How can a Blog (and Sharon) make better inflation forecasts than 250 RBNZ staffers?
Yesterday inflation rose to a little under 5%, a ten year high. We've long been forecasting sharply increasing inflation & interest rates. It wasn't rocket science, but somehow eluded the 250 staff at the Reserve Bank of NZ, as well as the Monetary Policy Committee (MPC). We commented back in April how the Bank seemed blithely unaware of the inflationary pressures erupting in the country. To the extent some such pressures were acknowledged, the Bank simply said they were "near-term", "temporary", sweet nothings. The MPC stated at that time how "medium-term inflation .. would likely remain below its remit targets [of 1-3%] in the absence of prolonged monetary stimulus". It described how, "Inflation expectations remain at or below the 2 percent target midpoint".
We took the opposite view and commented in April, "Our prediction is that the cost of living is on the way up in NZ and interest rates will be going up sooner rather than later". Then shortly afterward in May we wrote, "Amusingly (if that's the right word?) the RBNZ's Monetary Policy Committee seems to be the only group in the country which doesn't think prices are on the rise". Why? Since in May the ANZ's Business Outlook survey showed inflationary pressures were soaring. "Reported costs are through the roof", said ANZ chief economist Sharon Zollner.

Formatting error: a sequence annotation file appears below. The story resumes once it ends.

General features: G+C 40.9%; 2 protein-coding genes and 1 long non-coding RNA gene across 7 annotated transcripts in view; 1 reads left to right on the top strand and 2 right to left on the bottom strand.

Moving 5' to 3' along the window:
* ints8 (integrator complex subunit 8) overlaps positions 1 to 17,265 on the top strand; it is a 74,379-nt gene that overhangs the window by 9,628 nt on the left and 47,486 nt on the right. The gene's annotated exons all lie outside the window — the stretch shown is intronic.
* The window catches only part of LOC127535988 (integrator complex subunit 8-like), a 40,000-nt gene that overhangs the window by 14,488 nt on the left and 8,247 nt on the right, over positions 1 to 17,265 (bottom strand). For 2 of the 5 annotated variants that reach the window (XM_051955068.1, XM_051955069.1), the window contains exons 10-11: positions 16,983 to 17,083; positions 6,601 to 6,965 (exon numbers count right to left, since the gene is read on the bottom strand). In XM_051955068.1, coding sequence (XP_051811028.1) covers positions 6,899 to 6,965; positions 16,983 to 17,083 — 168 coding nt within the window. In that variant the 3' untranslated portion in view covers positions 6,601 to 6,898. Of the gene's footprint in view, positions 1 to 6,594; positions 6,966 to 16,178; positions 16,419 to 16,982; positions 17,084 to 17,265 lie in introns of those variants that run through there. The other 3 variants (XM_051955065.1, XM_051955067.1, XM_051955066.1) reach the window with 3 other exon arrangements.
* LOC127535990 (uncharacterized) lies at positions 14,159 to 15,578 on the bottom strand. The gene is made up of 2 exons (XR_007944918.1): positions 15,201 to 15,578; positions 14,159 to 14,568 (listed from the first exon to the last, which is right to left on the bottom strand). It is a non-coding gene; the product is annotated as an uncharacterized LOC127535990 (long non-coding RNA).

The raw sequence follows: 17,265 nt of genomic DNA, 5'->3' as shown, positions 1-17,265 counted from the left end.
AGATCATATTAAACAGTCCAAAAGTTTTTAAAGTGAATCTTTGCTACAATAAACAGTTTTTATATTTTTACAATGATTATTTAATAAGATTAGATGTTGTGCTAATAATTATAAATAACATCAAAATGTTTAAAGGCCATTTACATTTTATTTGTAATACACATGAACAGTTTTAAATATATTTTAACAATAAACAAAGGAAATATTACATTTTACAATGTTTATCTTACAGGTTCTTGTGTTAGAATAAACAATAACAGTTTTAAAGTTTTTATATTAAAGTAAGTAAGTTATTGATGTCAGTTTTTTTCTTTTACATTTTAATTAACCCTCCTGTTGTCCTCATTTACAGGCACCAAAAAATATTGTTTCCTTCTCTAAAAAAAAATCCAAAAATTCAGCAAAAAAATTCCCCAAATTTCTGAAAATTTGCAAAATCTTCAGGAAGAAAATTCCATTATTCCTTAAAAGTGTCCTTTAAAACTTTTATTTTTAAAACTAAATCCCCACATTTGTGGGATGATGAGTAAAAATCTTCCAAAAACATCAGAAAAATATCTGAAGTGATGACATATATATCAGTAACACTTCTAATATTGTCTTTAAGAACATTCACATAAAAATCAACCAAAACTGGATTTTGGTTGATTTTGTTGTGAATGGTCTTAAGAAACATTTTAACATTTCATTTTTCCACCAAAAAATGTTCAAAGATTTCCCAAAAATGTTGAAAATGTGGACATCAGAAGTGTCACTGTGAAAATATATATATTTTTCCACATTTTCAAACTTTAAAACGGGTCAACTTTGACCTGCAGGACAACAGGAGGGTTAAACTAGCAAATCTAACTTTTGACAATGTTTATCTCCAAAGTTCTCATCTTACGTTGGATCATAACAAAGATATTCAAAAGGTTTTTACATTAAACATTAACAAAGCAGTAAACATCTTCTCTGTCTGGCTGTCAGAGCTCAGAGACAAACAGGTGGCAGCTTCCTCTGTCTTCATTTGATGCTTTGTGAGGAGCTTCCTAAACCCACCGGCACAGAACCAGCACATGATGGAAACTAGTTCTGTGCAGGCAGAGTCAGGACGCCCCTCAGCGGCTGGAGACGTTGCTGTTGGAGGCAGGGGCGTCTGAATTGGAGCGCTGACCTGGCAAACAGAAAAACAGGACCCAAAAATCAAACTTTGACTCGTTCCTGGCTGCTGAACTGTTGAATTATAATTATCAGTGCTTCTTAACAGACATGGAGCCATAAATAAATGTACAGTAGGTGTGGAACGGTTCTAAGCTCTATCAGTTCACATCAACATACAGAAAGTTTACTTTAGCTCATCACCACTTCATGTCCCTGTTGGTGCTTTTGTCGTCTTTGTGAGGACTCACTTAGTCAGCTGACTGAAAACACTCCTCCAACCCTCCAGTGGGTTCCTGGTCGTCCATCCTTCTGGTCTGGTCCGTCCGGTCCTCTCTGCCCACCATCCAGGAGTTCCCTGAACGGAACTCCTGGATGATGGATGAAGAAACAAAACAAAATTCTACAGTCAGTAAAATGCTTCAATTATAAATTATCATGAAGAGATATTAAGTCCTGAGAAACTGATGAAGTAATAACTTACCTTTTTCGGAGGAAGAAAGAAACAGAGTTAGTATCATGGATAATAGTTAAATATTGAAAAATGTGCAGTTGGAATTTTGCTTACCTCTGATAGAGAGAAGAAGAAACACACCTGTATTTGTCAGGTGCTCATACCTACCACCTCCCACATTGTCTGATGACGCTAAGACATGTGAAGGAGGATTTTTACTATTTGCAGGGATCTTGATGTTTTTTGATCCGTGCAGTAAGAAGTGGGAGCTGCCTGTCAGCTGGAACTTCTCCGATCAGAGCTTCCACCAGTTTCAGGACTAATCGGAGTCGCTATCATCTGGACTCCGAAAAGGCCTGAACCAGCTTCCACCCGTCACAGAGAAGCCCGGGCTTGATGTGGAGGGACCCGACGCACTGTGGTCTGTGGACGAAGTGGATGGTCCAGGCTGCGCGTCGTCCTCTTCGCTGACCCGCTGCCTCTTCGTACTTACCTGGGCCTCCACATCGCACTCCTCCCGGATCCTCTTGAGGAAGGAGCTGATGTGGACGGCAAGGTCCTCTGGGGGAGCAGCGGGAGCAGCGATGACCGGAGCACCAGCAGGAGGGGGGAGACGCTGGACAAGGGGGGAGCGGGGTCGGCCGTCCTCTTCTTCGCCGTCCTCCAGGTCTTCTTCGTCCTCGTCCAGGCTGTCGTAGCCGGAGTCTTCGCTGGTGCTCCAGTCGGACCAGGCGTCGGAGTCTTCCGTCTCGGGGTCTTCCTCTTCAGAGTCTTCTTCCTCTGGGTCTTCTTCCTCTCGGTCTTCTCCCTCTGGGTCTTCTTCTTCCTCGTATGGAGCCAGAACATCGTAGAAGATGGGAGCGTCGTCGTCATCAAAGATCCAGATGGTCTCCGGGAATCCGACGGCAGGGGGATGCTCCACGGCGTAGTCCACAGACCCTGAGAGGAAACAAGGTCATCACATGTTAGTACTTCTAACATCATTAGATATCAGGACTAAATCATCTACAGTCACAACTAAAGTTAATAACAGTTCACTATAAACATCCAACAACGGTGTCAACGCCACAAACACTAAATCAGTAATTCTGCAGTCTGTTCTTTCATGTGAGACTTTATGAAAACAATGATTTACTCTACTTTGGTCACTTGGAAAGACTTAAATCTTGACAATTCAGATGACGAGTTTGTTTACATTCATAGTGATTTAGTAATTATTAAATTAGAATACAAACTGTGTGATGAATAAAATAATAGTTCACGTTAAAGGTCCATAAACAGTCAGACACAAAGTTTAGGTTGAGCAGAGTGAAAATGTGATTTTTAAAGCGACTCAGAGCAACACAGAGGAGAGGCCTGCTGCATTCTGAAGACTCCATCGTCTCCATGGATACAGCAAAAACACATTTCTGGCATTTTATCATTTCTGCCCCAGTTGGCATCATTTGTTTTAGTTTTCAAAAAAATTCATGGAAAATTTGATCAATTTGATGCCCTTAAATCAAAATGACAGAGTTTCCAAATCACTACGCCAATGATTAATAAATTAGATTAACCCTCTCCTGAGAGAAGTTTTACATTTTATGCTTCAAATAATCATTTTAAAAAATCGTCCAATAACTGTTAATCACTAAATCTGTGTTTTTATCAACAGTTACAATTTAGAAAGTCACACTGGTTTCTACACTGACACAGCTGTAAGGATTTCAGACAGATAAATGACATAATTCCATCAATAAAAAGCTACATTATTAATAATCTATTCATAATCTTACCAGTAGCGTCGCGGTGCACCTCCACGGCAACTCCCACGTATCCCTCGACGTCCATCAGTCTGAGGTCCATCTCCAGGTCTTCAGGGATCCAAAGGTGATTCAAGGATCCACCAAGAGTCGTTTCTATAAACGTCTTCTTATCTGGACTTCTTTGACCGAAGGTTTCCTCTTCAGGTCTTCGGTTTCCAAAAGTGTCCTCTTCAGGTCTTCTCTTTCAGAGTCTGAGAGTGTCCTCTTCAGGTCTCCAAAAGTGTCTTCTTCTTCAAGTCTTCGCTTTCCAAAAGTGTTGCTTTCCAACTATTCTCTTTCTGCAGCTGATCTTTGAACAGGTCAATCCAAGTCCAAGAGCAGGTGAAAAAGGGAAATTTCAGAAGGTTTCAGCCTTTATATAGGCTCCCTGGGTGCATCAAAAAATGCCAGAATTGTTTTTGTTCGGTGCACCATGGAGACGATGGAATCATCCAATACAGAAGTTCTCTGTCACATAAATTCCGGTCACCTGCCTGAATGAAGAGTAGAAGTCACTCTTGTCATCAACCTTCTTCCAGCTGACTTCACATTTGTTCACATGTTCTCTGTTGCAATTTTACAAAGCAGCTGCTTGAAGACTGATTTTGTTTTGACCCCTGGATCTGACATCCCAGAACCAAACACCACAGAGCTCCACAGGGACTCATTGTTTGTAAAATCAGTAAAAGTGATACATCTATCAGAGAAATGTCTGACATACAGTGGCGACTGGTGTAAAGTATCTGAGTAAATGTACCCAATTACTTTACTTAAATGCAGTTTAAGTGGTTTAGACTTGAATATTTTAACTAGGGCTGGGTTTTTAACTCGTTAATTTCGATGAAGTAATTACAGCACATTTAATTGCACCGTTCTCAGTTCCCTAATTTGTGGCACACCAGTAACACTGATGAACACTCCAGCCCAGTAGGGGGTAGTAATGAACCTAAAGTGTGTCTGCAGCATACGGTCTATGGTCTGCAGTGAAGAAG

So we asked our Blog readers at that time, "Take your bets: the RBNZ vs Sharon Zollner? Our money's on Sharon". Turns out we bet on the right horse. Yes the RBNZ reversed course only months later, raised the OCR and inflation lies way beyond its 1-3% mandated range. By the way, the Governor is looking like breaching his contract. Since the Policy Targets Agreement (PTA) states his primary aim is to achieve price stability, as defined by an inflation target of 1 to 3 percent and mid-point of 2 percent. As the RBNZ itself states, "In effect, the PTA represents a contract between the Minister of Finance & the Governor, and forms a central element of the Bank's mandate & accountability".
That's what you get for having a Central Bank where most of the Senior Leadership Team haven't studied economics. And of the few who have, it has been so low level as to make well-informed judgements barely possible. Here's where the RBNZ stuffed up: it misread the virus shock as being a negative demand-side shock, instead of a supply-side one. Yet demand has held up strongly in NZ the past 18 months. Whereas supply-side (cost) pressures are huge, especially given Auckland has had one of the longest lockdowns in the world.